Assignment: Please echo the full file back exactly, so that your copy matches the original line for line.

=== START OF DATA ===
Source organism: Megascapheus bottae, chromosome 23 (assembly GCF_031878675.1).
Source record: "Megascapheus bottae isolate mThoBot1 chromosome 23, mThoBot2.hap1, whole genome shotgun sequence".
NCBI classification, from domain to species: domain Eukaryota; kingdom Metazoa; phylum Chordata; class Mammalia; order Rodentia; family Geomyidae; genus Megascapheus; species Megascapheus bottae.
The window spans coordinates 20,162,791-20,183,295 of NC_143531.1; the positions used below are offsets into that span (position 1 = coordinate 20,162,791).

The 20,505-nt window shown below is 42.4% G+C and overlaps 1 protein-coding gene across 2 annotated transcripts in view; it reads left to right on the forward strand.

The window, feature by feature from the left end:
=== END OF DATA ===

Source organism: Megascapheus bottae, chromosome 23 (assembly GCF_031878675.1).
Source record: "Megascapheus bottae isolate mThoBot1 chromosome 23, mThoBot2.hap1, whole genome shotgun sequence".
NCBI classification, from domain to species: domain Eukaryota; kingdom Metazoa; phylum Chordata; class Mammalia; order Rodentia; family Geomyidae; genus Megascapheus; species Megascapheus bottae.
The window spans coordinates 20,162,791-20,183,295 of NC_143531.1; the positions used below are offsets into that span (position 1 = coordinate 20,162,791).

The 20,505-nt window shown below is 42.4% G+C and overlaps 1 protein-coding gene across 2 annotated transcripts in view; it reads left to right on the forward strand.

The window, feature by feature from the left end: